In the shadow of San Francisco, the denizens of Oakland take a certain pride in their penniless lifestyles. Defiantly independent, virtually oblivious to notions of wealth or ambition, and notoriously fond of ironic mesh trucker hats, the artists here laugh in the face of "making it." Art and music are showcased whenever and wherever possible, be it on the degraded walls of an illegal warehouse or through the crappy speakers of a run-down bar. This contributes to Oakland's distinct charm, but it also conspires to keep much of our best cultural contributions permanently underground. That is, until now.
Despite being a huge industrial warehouse in a semi-degraded neighborhood in West Oakland, the Liminal Gallery is quite elegant. Hark back now to a couple of Saturdays ago, when it hosted a party thrown by Kitchen Sink magazine, a celebration and fund-raiser coinciding with the release of the quarterly rag's third issue. Under Liminal's thirty-foot ceilings sat a well-stocked bar, pools of colored light, plenty of couches and chairs, more than enough floor space to play full-court basketball, and, when the event got going, approximately four hundred party-goers. In other words, this live-work warehouse actually felt like a gallery, and the gathering actually felt like an art opening.
Some of us forgot we were even in Oakland at all. Was this SoHo in the early '80s? Williamsburg in the early '90s? Hell, even local celebrities turned out. It was all so exciting that some of us couldn't help lapsing into our best Joan Rivers impression.
Hey, it's Evan Rehill, vocalist and guitarist for the San Francisco art-rock trio Caesura! Hey Evan, what are you wearing tonight?
"I came here in my lavender wife-beater. I got it in a thrift store in Maryland."
How fashionable of you, Mr. Rehill! And wait, hold on, there's George Chen, writer, rocker, and CEO of Oakland-based Zum Enterprises. George, you're looking fabulous: What are you wearing?
"I have an XBXRX T-shirt on and these socks. If you run over to Gilman you can get a pair."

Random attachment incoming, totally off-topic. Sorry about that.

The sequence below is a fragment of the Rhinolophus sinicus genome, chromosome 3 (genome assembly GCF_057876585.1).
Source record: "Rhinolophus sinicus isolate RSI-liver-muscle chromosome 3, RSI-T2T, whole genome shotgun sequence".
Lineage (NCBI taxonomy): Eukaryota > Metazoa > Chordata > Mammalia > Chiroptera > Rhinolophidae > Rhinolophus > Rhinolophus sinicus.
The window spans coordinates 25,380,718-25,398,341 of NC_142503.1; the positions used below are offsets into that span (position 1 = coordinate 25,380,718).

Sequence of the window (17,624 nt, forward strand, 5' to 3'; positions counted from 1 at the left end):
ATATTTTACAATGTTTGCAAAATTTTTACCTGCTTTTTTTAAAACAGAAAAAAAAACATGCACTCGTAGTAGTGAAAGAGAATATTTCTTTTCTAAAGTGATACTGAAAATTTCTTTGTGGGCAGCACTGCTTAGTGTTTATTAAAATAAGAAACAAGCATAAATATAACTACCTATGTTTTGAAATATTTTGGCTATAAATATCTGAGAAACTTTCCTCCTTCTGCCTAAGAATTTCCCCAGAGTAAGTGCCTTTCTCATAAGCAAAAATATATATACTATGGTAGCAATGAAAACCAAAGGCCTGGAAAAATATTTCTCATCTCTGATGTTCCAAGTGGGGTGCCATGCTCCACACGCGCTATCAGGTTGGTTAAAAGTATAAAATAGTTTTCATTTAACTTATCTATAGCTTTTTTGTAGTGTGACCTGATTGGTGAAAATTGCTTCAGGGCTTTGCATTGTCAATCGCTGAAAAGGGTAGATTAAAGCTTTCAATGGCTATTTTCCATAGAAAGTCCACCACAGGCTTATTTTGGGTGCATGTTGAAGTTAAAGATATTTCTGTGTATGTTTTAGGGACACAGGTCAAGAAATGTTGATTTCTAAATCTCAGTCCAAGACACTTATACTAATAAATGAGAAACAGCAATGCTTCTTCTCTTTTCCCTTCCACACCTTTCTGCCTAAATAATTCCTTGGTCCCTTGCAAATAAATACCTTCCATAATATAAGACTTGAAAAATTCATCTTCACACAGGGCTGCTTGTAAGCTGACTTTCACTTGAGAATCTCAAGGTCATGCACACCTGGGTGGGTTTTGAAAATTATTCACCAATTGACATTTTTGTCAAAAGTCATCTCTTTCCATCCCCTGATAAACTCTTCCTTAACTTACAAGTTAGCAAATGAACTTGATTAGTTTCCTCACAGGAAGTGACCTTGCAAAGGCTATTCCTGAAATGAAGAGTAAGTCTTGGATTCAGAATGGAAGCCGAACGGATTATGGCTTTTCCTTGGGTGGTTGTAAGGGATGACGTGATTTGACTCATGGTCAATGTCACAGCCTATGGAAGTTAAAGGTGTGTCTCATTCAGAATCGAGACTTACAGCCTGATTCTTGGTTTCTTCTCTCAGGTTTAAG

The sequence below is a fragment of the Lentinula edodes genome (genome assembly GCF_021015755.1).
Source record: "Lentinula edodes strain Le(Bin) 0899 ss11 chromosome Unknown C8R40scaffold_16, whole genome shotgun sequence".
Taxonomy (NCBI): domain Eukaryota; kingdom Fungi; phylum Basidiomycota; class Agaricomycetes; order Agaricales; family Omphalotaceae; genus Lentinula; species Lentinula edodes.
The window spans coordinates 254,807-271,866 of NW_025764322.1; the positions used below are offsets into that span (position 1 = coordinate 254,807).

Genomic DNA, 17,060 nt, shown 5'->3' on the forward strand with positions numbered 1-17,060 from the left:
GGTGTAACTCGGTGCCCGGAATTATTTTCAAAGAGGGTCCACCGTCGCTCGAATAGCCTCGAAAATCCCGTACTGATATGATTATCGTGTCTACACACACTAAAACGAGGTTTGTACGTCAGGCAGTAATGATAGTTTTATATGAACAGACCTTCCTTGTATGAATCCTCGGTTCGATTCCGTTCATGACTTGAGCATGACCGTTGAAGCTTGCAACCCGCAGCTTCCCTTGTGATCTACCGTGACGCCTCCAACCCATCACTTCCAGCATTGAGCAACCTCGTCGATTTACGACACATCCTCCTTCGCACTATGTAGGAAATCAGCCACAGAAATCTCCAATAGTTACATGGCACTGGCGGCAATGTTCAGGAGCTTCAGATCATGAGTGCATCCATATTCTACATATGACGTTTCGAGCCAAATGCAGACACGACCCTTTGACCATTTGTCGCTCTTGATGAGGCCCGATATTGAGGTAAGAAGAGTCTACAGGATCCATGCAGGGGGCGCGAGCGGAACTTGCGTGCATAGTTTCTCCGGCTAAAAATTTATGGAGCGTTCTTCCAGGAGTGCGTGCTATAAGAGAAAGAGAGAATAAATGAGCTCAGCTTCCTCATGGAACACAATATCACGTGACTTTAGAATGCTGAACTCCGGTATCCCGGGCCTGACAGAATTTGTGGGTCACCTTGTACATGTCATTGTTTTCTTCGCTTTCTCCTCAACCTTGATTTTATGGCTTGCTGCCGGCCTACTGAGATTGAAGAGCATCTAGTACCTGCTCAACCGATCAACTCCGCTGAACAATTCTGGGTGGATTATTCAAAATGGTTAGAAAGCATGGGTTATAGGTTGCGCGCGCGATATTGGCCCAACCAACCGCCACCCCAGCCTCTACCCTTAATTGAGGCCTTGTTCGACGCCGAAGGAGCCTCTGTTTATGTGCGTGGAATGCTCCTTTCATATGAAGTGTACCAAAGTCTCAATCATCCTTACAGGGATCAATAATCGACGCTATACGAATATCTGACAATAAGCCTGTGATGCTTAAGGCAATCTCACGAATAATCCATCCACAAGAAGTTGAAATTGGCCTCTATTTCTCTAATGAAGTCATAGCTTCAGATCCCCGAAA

Any exciting projects in the works right now, George?
"Yeah, I'm gonna try and put up a wall in my house and maybe try to put up a fence in my yard, 'cause we're gonna get a dog."
Okay, so it's not exactly the red carpet. Nevertheless, it was definitely a Scene. People dressed up. There was static in the air. Clearly, fresh juice is flowing through the Oakland art/music scene's veins.
The Kitchen Sink shindig was Oakland at its best. You had a clean, well-lighted place for art, performances by two of the Bay Area's best bands (Deerhoof and Xiu Xiu), and a fashion show put on by Oaktown Stitchdown, a collective of Oakland-based fashion designers.
And speaking of fashion, get this: In a crowd of five hundred people, only three -- count 'em, three -- individuals wore mesh trucker hats. If that's not an indication of progress in Oakland, what is?
For Antonia Blue, Kitchen Sink's co-publisher and arts editor, Oakland's "just always been a place where the cast-offs of society came when they couldn't stand New York and were just sick of LA," she explained. "Since the beginning of the Bay Area, a lot of people have come here to reinvent themselves and have a more accepting community. And I think that that tradition totally lives on."
Oakland is a melting pot if ever there was one. At the very least, the people of San Francisco are tied together by the simple fact that they can afford to live there. From the moderately priced apartments to the dirt-cheap space available in one of Oakland's many warehouses, even the most financially troubled twentysomething can find shelter here. But with affordable housing comes a problem as well: No one has any money. Consequently, the bars are dives, the venues are dives, and warehouse parties, while extremely fun, are always dingy. In short, there's simply no glamour in Oakland, no glitz or shine. And movements lacking glitz are typically ignored by those who keep track of such things.
But Kitchen Sink and its Oakland-based contemporaries -- arts organizations such as Oaktown Stitchdown, Oaklandish, Lunchboxing, and Nonchalance -- are celebrating Oakland's own unique take on glitz, glamour, and shine. Is Oakland finally turning into the arts mecca that some of us always suspected it could be? Who knows. At the very least, events such as these are one hell of a good start. Maybe Joan Rivers will show up next time.
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